Defying authority or “playing high school”: students and staff comment on skipping class


Credit: Owen Quayle

Senior Alex Buckley leaves the building through the lower K-wing exit. This is one of many direct exits from Loy Norrix that are largely not monitored

Owen Quayle, News Editor

During the 2021-22 school year, many of the things that students and staff may have taken for granted in previous years were changed as a result of the pandemic.

One of the more obvious examples was attendance, which in a world of contact tracing and quarantines was confusing to keep track of. 

“We used to have an 8 absence rule, and on the 9th absence you lost credit [for the class]… we are not enforcing it this year, said Loy Norrix Principal Christopher Auginaga. 

This change is actually from the 21-22 school year. At the time, Aguinaga said this was primarily in response to the high number of COVID-19 related absences. 

Some might assume that this would actually encourage skipping, especially among the senior class, who are already anticipating life after high school, but Auginaga believes the opposite is true. 

“By the time you get to senior year, you’ve figured out how to play high school. You’ve figured out that coming to class is important,” said Auginaga. 

By doing away with the absence limits, the school passes the responsibility to the students themselves to decide whether or not they want to receive credit for their classes.

  While many seniors may have learned to play high school, that doesn’t necessarily translate to greater attendance. In fact, for some students, “playing high school” means quite the opposite.

In reference to how many times he had left the building during the 2021-22 school year, senior Sean McFinton said,  “Last year it was probably about 30 times.” 

During this time period, Sean was taking AP Statistics, AP Physics, and AP European History. So clearly ,for some students at least, attendance does not directly correlate with academic success.

For those with an itch to get out of Loy Norrix during the day, skipping class is not the only option. McFinton is now one of many juniors and seniors that are participating in off-campus classes during the school day. He is enrolled in a college physics class at KVCC.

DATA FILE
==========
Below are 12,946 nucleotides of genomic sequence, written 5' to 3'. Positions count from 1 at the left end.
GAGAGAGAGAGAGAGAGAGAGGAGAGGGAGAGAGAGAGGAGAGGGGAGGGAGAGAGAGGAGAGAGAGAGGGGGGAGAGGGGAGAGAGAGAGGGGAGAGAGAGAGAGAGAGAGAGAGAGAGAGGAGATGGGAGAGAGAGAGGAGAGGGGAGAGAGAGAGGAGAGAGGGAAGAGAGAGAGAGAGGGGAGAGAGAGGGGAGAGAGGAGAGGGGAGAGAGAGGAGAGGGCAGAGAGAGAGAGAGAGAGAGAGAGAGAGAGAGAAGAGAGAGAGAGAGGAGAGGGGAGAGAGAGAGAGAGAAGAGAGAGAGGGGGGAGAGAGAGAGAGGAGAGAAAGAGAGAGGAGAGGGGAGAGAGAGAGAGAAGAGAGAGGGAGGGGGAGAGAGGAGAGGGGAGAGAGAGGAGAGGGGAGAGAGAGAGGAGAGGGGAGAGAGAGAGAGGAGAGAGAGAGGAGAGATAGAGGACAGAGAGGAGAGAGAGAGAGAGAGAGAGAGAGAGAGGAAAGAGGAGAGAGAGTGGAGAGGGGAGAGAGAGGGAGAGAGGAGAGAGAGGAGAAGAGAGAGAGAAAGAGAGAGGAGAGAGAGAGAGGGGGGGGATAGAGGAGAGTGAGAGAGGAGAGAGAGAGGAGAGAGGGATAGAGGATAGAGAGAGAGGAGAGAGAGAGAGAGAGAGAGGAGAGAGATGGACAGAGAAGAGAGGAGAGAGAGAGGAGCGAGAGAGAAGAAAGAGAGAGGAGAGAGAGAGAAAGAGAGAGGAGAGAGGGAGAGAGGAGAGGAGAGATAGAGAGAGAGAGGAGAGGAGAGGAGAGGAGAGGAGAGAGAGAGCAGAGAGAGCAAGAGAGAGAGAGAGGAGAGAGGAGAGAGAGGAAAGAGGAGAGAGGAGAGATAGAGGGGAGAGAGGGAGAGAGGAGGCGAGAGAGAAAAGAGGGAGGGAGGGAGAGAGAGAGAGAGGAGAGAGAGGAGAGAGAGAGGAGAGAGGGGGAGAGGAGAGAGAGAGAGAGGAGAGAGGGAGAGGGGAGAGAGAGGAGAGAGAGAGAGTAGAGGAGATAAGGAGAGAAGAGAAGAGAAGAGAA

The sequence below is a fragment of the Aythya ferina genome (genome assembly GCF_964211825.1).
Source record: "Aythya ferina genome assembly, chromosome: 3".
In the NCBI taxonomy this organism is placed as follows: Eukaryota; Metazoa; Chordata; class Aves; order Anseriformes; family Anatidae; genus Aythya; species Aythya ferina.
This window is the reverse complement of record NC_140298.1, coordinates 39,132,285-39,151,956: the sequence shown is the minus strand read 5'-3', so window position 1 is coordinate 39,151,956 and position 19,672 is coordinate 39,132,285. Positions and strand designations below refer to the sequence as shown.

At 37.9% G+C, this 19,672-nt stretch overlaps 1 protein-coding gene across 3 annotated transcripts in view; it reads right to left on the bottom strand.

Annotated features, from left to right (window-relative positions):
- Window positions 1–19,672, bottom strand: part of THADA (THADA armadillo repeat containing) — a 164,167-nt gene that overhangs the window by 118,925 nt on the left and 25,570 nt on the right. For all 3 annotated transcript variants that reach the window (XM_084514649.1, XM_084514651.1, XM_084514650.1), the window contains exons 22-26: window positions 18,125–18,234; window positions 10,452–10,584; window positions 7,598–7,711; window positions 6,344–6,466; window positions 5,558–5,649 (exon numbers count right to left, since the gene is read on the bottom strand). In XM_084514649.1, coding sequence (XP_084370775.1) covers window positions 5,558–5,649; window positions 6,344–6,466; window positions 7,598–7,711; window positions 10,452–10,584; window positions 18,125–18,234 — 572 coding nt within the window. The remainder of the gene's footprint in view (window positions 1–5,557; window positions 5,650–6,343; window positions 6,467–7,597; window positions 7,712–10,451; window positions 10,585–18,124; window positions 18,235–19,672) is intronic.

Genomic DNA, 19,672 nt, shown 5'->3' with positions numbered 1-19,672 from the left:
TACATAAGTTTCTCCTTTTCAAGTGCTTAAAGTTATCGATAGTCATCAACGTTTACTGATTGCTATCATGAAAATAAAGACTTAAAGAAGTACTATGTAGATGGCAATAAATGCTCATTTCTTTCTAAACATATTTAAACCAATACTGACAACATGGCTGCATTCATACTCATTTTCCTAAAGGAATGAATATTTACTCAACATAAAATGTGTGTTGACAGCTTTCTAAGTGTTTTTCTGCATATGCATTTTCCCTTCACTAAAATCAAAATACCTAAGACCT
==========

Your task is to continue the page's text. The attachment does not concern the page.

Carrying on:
“Because of the way my schedule is set up, it doesn’t even really count as skipping. So I’m actually skipping less,” said McFinton. So while Sean may be leaving the building more often this year, it has no real implications for his attendance.

Even for those who don’t have an off-campus class, leaving the building before dismissal is still a relatively low-risk activity. 

When asked if he had received pushback from staff when leaving the building, McFinton said, “No, absolutely none. There’s too many doors in Loy Norrix.”  

The other party most directly affected by attendance levels throughout the school year is, of course, the teachers. Kids constantly skipping their class can affect a teacher not just professionally, but personally as well. 

“I don’t know if I should take it personally, but I definitely do,” said biology teacher Jason Wagner. “It is a personal hit to me and a lot of kids seem to relate with that.”

 Wagner not only teaches regular biology, but is also the instructor for the AP Biology class at Norrix. He has noticed a clear difference in the attendance between the two classes. 

“AP is probably 90% attendance, and if you take away COVID-19 issues, it’s probably closer to 95%. Whereas in my other ones we’re talking 75%-80%,” said Wagner.  

 While it may feel aggravating to a student, a teacher intervening when a student’s attendance dips is just as likely due to their concern for their students rather than a desire to get students in trouble.

“I think there’s a lot of other barriers that are causing students to be absent…and some of those barriers go beyond what we can do here,” said Wagner. “Let’s get them into the classroom, and then we can start tackling those other out-of-building issues that students are facing.”

While these out-of-building issues have always been present, COVID-19 made these issues much more apparent. These conflicts take an already tricky issue and adds yet another layer of complexity.

Skipping, just like all the other issues students and staff face at Loy Norrix, is not cut and dry. Whether it is due to transportation, family responsibilities, or even simple lack of sleep, it is becoming more and more clear that students missing class is not always due to lack of caring or an attempt to defy staff authority.